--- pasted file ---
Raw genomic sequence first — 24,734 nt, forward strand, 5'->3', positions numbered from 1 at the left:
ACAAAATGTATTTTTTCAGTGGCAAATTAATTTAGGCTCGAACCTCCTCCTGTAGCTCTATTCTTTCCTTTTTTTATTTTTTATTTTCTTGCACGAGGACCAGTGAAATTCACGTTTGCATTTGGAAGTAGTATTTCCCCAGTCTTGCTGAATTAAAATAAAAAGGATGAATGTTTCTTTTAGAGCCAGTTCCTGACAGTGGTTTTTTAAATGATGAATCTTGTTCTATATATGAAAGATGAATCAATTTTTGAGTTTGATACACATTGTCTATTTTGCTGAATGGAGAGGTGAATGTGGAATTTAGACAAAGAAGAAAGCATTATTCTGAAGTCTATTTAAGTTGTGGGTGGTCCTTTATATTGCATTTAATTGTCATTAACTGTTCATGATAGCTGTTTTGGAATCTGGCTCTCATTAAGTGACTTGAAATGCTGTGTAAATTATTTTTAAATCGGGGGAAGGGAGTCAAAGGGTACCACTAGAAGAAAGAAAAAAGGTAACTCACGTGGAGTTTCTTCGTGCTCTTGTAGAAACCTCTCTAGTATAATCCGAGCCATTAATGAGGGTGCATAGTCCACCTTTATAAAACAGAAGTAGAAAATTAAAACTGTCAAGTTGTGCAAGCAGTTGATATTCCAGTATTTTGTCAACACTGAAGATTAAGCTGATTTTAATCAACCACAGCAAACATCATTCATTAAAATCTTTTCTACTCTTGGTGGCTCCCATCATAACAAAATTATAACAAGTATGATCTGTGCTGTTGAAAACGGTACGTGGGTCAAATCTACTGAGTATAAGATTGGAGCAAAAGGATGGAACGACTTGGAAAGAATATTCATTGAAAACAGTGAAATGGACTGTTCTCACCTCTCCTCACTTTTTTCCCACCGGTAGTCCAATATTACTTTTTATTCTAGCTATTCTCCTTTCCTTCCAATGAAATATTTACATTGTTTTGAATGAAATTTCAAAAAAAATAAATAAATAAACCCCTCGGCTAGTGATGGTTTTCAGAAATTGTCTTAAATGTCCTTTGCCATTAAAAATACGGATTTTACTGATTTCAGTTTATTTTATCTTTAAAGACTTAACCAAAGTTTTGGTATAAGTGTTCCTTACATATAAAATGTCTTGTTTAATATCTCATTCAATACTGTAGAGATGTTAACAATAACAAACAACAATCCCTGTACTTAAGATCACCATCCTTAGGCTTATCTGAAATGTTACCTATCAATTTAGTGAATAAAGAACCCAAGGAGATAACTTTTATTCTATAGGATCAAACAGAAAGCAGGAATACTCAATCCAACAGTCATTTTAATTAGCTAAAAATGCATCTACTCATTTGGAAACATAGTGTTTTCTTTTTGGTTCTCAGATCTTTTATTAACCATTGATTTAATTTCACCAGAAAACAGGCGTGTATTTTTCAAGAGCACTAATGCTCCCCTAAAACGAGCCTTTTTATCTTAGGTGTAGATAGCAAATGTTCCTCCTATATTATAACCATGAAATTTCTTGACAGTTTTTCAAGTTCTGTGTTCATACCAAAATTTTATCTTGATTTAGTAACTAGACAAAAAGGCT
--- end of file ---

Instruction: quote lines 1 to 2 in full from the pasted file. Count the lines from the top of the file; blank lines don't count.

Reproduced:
Raw genomic sequence first — 24,734 nt, forward strand, 5'->3', positions numbered from 1 at the left:
ACAAAATGTATTTTTTCAGTGGCAAATTAATTTAGGCTCGAACCTCCTCCTGTAGCTCTATTCTTTCCTTTTTTTATTTTTTATTTTCTTGCACGAGGACCAGTGAAATTCACGTTTGCATTTGGAAGTAGTATTTCCCCAGTCTTGCTGAATTAAAATAAAAAGGATGAATGTTTCTTTTAGAGCCAGTTCCTGACAGTGGTTTTTTAAATGATGAATCTTGTTCTATATATGAAAGATGAATCAATTTTTGAGTTTGATACACATTGTCTATTTTGCTGAATGGAGAGGTGAATGTGGAATTTAGACAAAGAAGAAAGCATTATTCTGAAGTCTATTTAAGTTGTGGGTGGTCCTTTATATTGCATTTAATTGTCATTAACTGTTCATGATAGCTGTTTTGGAATCTGGCTCTCATTAAGTGACTTGAAATGCTGTGTAAATTATTTTTAAATCGGGGGAAGGGAGTCAAAGGGTACCACTAGAAGAAAGAAAAAAGGTAACTCACGTGGAGTTTCTTCGTGCTCTTGTAGAAACCTCTCTAGTATAATCCGAGCCATTAATGAGGGTGCATAGTCCACCTTTATAAAACAGAAGTAGAAAATTAAAACTGTCAAGTTGTGCAAGCAGTTGATATTCCAGTATTTTGTCAACACTGAAGATTAAGCTGATTTTAATCAACCACAGCAAACATCATTCATTAAAATCTTTTCTACTCTTGGTGGCTCCCATCATAACAAAATTATAACAAGTATGATCTGTGCTGTTGAAAACGGTACGTGGGTCAAATCTACTGAGTATAAGATTGGAGCAAAAGGATGGAACGACTTGGAAAGAATATTCATTGAAAACAGTGAAATGGACTGTTCTCACCTCTCCTCACTTTTTTCCCACCGGTAGTCCAATATTACTTTTTATTCTAGCTATTCTCCTTTCCTTCCAATGAAATATTTACATTGTTTTGAATGAAATTTCAAAAAAAATAAATAAATAAACCCCTCGGCTAGTGATGGTTTTCAGAAATTGTCTTAAATGTCCTTTGCCATTAAAAATACGGATTTTACTGATTTCAGTTTATTTTATCTTTAAAGACTTAACCAAAGTTTTGGTATAAGTGTTCCTTACATATAAAATGTCTTGTTTAATATCTCATTCAATACTGTAGAGATGTTAACAATAACAAACAACAATCCCTGTACTTAAGATCACCATCCTTAGGCTTATCTGAAATGTTACCTATCAATTTAGTGAATAAAGAACCCAAGGAGATAACTTTTATTCTATAGGATCAAACAGAAAGCAGGAATACTCAATCCAACAGTCATTTTAATTAGCTAAAAATGCATCTACTCATTTGGAAACATAGTGTTTTCTTTTTGGTTCTCAGATCTTTTATTAACCATTGATTTAATTTCACCAGAAAACAGGCGTGTATTTTTCAAGAGCACTAATGCTCCCCTAAAACGAGCCTTTTTATCTTAGGTGTAGATAGCAAATGTTCCTCCTATATTATAACCATGAAATTTCTTGACAGTTTTTCAAGTTCTGTGTTCATACCAAAATTTTATCTTGATTTAGTAACTAGACAAAAAGGCT